Mechanisms of adaptive mutations in bacteria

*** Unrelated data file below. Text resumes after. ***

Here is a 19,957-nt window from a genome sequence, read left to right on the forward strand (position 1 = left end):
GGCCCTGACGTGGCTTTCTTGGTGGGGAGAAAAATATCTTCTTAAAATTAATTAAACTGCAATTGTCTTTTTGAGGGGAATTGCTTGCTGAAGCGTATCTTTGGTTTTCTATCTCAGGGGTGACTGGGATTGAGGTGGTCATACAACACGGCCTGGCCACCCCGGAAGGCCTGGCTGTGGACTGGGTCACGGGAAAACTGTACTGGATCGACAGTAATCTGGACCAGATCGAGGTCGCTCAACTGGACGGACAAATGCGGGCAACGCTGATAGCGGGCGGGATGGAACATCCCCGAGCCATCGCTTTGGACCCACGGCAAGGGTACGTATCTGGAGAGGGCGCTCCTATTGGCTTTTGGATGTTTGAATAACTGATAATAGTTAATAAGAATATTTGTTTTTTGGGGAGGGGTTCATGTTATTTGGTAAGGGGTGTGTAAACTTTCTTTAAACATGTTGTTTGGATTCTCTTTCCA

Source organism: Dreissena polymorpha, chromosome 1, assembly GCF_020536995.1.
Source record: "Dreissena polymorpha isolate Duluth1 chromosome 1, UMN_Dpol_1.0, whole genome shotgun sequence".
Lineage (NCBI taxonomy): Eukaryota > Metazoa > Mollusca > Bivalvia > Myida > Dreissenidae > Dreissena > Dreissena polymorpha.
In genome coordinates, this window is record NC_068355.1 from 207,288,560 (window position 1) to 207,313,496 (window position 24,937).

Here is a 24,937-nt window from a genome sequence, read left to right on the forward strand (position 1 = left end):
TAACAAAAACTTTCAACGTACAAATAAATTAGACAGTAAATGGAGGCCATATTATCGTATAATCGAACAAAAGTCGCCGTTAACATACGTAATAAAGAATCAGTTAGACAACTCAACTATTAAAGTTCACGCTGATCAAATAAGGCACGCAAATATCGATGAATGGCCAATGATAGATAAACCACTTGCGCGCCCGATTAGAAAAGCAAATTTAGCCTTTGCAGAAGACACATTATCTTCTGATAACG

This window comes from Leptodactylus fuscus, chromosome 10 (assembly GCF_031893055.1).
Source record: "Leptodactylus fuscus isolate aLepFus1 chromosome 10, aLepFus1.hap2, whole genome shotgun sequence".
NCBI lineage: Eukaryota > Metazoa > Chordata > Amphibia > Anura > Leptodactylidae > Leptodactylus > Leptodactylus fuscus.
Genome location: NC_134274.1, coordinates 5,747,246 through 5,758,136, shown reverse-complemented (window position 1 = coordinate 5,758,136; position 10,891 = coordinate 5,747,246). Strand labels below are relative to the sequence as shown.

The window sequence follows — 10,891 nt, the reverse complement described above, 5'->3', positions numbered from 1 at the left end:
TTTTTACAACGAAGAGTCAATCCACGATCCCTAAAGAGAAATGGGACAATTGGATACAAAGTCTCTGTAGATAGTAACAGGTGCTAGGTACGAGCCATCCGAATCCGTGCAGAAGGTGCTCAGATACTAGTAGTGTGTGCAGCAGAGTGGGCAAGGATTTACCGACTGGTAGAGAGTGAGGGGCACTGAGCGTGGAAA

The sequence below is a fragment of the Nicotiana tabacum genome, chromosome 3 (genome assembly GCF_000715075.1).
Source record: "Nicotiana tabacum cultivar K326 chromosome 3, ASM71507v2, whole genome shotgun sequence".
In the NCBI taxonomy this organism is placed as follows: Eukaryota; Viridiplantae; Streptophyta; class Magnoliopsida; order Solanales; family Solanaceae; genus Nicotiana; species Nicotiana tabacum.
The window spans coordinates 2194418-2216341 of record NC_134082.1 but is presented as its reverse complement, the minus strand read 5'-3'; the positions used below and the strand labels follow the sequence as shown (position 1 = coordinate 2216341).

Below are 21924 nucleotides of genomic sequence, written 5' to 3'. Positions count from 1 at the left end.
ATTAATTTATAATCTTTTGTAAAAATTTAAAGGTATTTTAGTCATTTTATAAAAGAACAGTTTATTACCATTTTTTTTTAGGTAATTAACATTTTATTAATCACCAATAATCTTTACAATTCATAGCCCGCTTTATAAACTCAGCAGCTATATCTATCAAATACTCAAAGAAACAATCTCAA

Abstract: Bacteria have the ability to adapt to various challenging environments. The rate, extent and consequences of bacterial adaptation depend on both microbial and environmental factors. This thesis analyses some of the mechanisms bacteria can employ to adapt to novel environments such as the presence of antibiotics, during infection of a host, and when exposed to growth-limiting conditions. Bacterial adaptation to antibiotics is conferred by mutations that usually modify essential cellular functions. In the absence of the drug, the adaptive mutations often confer a fitness cost measured as a decrease in growth rate and/or virulence. Bacteria can in many cases compensate for such fitness costs by acquiring second-site mutations. In Pseudomonas aeruginosa we showed that high levels of quinolone resistance are associated with high fitness costs. However, no-cost and compensatory mutations are common in strains resistant to low levels of quinolones. Decreased fitness, conferred by single resistance mutations in gyrA, was associated with decreased DNA supercoiling. Fitness and supercoiling could be restored to wild-type level without loss of resistance. The supply of mutations might be limiting during adaptation to novel selections. We showed that the rate of adaptation of Salmonella enterica serovar Typhimurium to mice could be accelerated by increases in the mutation supply, mediated by increased mutation rate or population size. An increased mutation rate was however associated with accumulation of deleterious mutations that decreased fitness in secondary environments. Bacterial adaptation to limiting growth conditions was studied in a genetic system that employs a strain with a mutant lac allele on plasmid F'lac128. This strain can adapt to growth on lactose by amplification of the mutant lac allele followed by mutation to Lac+. To further investigate the mechanisms behind this adaptation we identified and compared duplication join points detected before and after selection for gene amplification. We showed that large pre-existing lac duplications, with long sequence homologies, are common in the unselected population. In contrast, after selection for growth on lactose, most duplications were smaller with short sequence homologies at the join points. This discrepancy can be explained by the inefficiency of large duplications to amplify and form Lac+ revertants compared to shorter amplification units. Unique short homology join points could be detected in the unselected population although they were rare. Some short homology duplications may arise from remodeling of large duplications to yield a short amplicon that can amplify more efficiently. A subset of Lac+ revertants was associated with mutation accumulation in unselected genes. We showed that the unselected mutations were only detected in cells where the error-prone polymerase DinB was co-amplified with lac. Thus, the associated mutagenesis is a side effect when dinB and lac are within the same amplified unit. Taken together, these results further confirm that Lac+ revertants do not arise from a stress-induced hypermutable state as has been suggested. Instead Lac+ revertants arise by standard genetic events and stress functions only as an agent of natural selection, favoring growth of cells with a lac amplification.
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